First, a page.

Only the best will do for Amarok customers looking to buy into the new V6 engine.
ONLY the most powerful version and only in the most expensive variant – that’s the keep-it-simple launch strategy Volkswagen New Zealand has determined for the star performer of the incoming updated Amarok landing in November.
Although the new 3.0-litre V6 turbodiesel will also issue in 120kW and 150kW formats, the Auckland distributor has signaled it has eyes only for the peak performing edition, with 165kW and 550Nm.
Likewise, though Germany apparently plans to provide a V6 in every Amarok format, and with the rear-drive and manual four-wheel-drive editions in base and mid-level specification, on debut in New Zealand it will restrict to a Highline doublecab with the eight-speed-automatic and permanent four-wheel-drive – a vehicle that in present 2.0-litre format tops the price list at $65,990.
The V6 will carry a premium over the current flagship, which is to be retained – in fact, the current 132kW/420Nm 2.0-litre will remain as a core choice going forward.
VW NZ commercial division manager John Frear says it is too soon to say how more customers can expect to pay for a V6 Highline over a 2.0-litre. He is also not prepared to comment on whether the current 2.0-litre pricing will continue into the update vehicle.
“I wouldn’t want to comment on pricing. We’re going through the finalisation of that with the factory and I would anticipate that we won’t release pricing before the second half of the year.
However, he conceded: “If you were comparing like for like, then obviously a V6 Highline will cost more than a four-cylinder Highline.”
Frear has also confirmed that a special edition designed for the launch phase, called the Aventura, will also be offered in the initial release period.
“Supply will be very limited and quite tight on that model.”
However, beyond Aventura there could well be other special editions. “They may not be called Aventura but they might also be of the same theme. We want to keep that interest up.”
Some might wonder why VW NZ is not making more of a power play to elevate Amarok’s status at a time when one-tonners are running hot.
In addition to being the sole V6 in a field otherwise populated by a five-cylinder and a wide choice of four-pots, VW’s unit is also set to be the new leader for power and torque, with 18kW more power and a massive 80Nm more torque than the current king-hitting Ranger/BT-50 five-cylinder.
However, a mass attack might still be on the cards – just not initially.
Frear says there might still be latitude in the long-term to provide the engine in other states of tune, and in other models and perhaps even spreading beyond Highline, to the new Comfortline (the new mid-spec trim) if not the Trendline – which, though presently the md-spec version, is to become the entry designation from year-end.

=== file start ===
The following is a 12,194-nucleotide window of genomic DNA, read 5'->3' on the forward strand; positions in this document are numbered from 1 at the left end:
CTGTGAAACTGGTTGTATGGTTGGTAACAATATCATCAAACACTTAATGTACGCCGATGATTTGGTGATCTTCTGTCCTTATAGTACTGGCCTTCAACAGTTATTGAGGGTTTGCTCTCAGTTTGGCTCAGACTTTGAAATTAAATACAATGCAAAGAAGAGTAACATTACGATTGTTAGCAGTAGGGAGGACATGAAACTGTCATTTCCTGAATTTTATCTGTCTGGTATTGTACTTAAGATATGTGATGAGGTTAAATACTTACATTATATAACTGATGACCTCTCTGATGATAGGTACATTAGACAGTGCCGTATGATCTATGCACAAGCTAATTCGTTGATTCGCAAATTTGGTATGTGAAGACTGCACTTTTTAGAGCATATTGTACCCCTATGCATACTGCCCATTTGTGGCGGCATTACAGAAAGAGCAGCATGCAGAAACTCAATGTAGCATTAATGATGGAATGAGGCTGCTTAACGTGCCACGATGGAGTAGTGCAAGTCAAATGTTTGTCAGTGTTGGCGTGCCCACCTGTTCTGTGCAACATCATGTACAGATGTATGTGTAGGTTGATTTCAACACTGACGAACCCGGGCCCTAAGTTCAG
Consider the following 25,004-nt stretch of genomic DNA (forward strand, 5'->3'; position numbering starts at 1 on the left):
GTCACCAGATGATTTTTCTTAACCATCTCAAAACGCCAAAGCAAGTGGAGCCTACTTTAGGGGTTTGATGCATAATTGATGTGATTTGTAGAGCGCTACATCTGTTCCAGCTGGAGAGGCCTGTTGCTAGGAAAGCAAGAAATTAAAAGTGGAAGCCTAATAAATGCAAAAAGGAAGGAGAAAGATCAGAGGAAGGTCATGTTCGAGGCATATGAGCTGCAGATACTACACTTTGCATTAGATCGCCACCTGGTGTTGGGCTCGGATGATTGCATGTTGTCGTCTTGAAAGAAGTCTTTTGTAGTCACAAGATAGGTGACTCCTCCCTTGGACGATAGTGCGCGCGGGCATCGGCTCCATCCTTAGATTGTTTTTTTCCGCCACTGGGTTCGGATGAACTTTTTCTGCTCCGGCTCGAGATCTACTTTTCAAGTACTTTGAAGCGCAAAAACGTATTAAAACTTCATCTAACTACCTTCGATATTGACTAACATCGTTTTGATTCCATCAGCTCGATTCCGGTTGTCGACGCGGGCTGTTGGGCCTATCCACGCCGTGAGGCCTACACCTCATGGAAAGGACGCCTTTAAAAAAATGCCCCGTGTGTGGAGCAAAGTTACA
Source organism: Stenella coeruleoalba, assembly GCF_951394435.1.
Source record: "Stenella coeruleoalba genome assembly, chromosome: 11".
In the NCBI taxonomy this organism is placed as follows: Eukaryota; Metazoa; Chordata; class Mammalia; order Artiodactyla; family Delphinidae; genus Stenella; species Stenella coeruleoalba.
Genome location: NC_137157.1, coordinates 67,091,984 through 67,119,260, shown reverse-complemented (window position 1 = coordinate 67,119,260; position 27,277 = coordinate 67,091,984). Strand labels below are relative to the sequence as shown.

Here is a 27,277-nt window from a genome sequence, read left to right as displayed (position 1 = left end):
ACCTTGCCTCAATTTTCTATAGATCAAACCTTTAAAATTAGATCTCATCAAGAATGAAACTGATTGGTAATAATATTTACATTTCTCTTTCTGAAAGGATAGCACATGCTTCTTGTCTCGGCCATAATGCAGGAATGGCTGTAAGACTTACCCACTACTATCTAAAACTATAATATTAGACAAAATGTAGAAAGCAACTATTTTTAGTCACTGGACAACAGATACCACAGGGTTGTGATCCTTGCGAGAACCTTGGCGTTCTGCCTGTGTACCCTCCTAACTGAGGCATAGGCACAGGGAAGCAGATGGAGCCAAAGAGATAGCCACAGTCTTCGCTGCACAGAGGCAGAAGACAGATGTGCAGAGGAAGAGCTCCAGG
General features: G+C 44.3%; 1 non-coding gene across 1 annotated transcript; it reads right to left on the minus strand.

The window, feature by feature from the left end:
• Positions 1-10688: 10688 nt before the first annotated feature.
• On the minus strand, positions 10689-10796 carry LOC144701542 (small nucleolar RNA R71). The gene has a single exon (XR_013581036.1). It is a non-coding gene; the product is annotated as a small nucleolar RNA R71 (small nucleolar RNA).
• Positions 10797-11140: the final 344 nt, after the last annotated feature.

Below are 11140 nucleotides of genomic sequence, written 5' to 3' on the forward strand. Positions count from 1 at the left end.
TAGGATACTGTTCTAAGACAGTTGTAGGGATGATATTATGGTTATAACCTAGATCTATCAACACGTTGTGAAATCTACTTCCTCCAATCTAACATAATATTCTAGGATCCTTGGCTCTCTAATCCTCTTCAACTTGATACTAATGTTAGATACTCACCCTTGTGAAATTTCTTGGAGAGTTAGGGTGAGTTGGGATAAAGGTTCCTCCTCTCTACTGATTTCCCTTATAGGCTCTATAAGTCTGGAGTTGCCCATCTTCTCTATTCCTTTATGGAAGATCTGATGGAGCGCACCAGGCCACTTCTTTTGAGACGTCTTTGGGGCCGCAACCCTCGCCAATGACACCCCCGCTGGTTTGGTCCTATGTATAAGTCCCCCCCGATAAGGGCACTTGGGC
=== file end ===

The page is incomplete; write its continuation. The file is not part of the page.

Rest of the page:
“I guess how we structure the model lineup, at the time of launch, is not necessarily set in stone forever.
“At the moment we are targeting the V6 at the top end of the lineup … at this stage in New Zealand it will come in Highline only and only with the permanent all-wheel-drive.
“We’ve had to make a call as to what do we think is the best engine mix and variants to run with at launch and, as that evolves, we have the options to look at more variants and more engine configurations.”
The new engine will be in tight supply, at least initially, and he says VW NZ is also being guided by current buying trends.
Premium doublecab auto utes already hold No.1 status among one-tonne format choices, so VW is immediately still well positioned to profit handsomely as the current Highline editions are the best-selling Amarok variants.
Thought that many Highlines are being bought primarily for recreation and weekend warrior pursuit is disputed, however.
“I don’t think it’s fair to say that. I don’t think they are bought for purely personal and recreational use. Yes, clearly we have a strong following from the private buyer, and maybe we’re a bit stronger there, but we also attract buyers in that corporate and Government space as well.”
Frear agrees there is potential that the dealers will have pre-sold many V6s even before the first arrives. He says local market reaction to the engine, which was only confirmed at the start of the week, has been very strong.
“I think we will begin pre-sales well in advance of the first vehicles landing and, given that supply will be tight at the time of launch and for the first few months after that, I would not be surprised if we had a very high percentage of pre-sales.”
Whatever the interest, existing Amarok customers – especially those of long standing association - will have priority for purchase.
“Those people who have stood by us over the past five or six years will have preference first and foremost, regardless of whether they are keen on getting a V6 or one of the other new models.”
Despite the addition of a new engine, VW NZ plans to maintain the same count of Amarok variants it has at present.
“Broadly speaking we have the same number of variants, it’s just the make-up of those that will be a bit different.”